On Oct. 9, an Iraqi journalist left Baghdad for Erbil, the capital of the Kurdistan Region of Iraq, after hearing that his name was on a list prepared by the Iraqi government for the arrest of journalists and civil society activists.
“I had to travel to Erbil until things calm down,” the journalist, who appeared on satellite television, told Al-Monitor on condition of anonymity for security reasons. “The government is launching a tight crackdown and arresting anyone who wrote, supported and spoke about the protests.”
He continued, “In Erbil also, the authorities arrest dissidents who criticize them or talk about corruption and freedoms, but this is a temporary stop for those like me who escaped the danger in Baghdad.”
The concerns of this journalist, other journalists and civil society activists were stirred following news about government lists of names of journalists and civil society activists to be arrested for disclosing human rights violations that occurred during the protests.
According to Reporters Without Borders, Iraq ranks 156 out of 180 countries on the World Press Freedom Index's 2019 list.
According to news currently circulating in the local press, Iraqi authorities are gearing up through the National Security Council — which was previously headed by Faleh al-Fayyad, commander of the Popular Mobilization Units (PMU) — as well as the Popular Mobilization Security Directorate to arrest journalists and activists. Some activists claim they have received information that 130 names are on the list.
A security source who spoke to Al-Monitor on condition of anonymity corroborated the news and added, “The [PMU] had set a list of names of journalists, activists and bloggers to be arrested. The list was set for execution, but the escalating tone of Ayatollah Ali al-Sistani on Oct. 11 pushed them to hold back for a while. Nevertheless, the listed persons remained under surveillance."
The PMU denied the information in a statement released by Fayyad: “We did not prepare any list of journalists, activists or bloggers to be arrested.”
Al-Monitor also learned from the same sources that threats were sent from foreign parties to a number of party leaders and religious authorities in Iraq, including leader of the opposition National Wisdom Movement Ammar al-Hakim. They were warned against supporting the protests.
In this context, a group of civil society activists and supporters of the protests disappeared less than a week after the protests broke out — namely, physician Maytham al-Helou, who is said to have treated the wounded and activists Aqeel al-Tamimi and Falah Hassan.
Ziad al-Ajili, director of the Journalistic Freedoms Observatory, told Al-Monitor, “The raids and attacks on media in Iraq, cutting communications, and threatening and chasing journalists is a dangerous step back toward the collapse of modern democracy.”
He added, “Unfortunately, the current Iraqi government is tarnishing the reputation of the state by using fierce violence against protesters, threating journalists and then denying it. This was the trigger that pushed prominent journalists and activists to leave Baghdad and some southern cities. Government security services continue to search for prominent journalists and gather information about them.”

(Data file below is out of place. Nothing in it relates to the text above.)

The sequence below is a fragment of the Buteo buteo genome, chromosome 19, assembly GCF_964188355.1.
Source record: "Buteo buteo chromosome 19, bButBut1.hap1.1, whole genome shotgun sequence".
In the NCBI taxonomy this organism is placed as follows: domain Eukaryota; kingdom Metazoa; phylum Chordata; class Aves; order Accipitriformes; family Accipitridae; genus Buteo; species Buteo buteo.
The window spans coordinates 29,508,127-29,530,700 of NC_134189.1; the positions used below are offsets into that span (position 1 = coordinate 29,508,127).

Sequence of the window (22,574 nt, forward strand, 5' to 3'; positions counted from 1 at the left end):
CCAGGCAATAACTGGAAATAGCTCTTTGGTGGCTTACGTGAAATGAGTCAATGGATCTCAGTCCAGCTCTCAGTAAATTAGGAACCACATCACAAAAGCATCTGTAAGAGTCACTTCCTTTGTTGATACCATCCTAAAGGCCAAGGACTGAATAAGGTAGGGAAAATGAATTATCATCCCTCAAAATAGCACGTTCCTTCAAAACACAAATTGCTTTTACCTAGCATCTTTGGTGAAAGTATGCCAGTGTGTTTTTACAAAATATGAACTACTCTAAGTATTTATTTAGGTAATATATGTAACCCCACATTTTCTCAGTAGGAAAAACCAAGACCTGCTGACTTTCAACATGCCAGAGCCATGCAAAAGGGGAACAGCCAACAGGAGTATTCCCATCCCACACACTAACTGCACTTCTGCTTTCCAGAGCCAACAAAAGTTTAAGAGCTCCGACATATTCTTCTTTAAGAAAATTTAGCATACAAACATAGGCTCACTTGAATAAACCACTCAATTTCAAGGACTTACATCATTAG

A group of prominent journalists who left for Amman, Erbil and Sulaimaniyah told Al-Monitor they would not return to Baghdad unless there were real guarantees for their safety. They believe this requires an official admission by the government of the threats leveled against journalists by its security services.
On Oct. 5, “unidentified” gunmen attacked Saudi-owned channels Al-Arabiya and Al-Arabiya Al-Hadath in the Abu Nawas area of Baghdad, as well as the office of NRT in Arabic, which is owned by former parliament member for Gorran (Movement for Change) Sarwa Abdel-Wahid in the same area.
Hundreds of meters away, the building housing Dijla TV, which is owned by Iraqi al-Hal bloc leader Jamal Al-Karboli, was burned down in the Jadriyah area.
The targeting of these channels was not arbitrary; rather, it was systematic. These media outlets had intensively covered the protests that were sparked Oct. 1. According to reports from correspondents at these outlets, the channels received threats two days before they were attacked, warning them to change their coverage policy of the protests.
Amnesty International's Iraq researcher Razaw Salihy told Al-Monitor, “The Iraqi authorities have failed to create a safe environment for journalists and civil society activists. They ought to practice what they have been always preaching about respecting rights and freedoms. The freedom of expression and the press are protected under Iraqi national laws and Iraq's international commitments.”
This is the first time Iraqi journalists have felt the magnitude of the risks they face. In earlier times, there were individual threats to some of them who left Baghdad or Iraq, but this time there is a semi-mass migration of journalists from Baghdad.
Emptying the capital from an elite Iraqi group of journalists and civil society activists is not in the best interest of the government. This is a dangerous index for the democratic regime in post-2003 Iraq, and it’s a major mistake that would stigmatize Adel Abdul Mahdi's government.
The government, including the PMU, ought to reassure journalists and civil society activists and shield them from intimidation or assaults. Attacks against a group of media institutions and the exodus of prominent media figures and activists from Baghdad are not sending positive messages about Iraq after its liberation from the Islamic State (IS).
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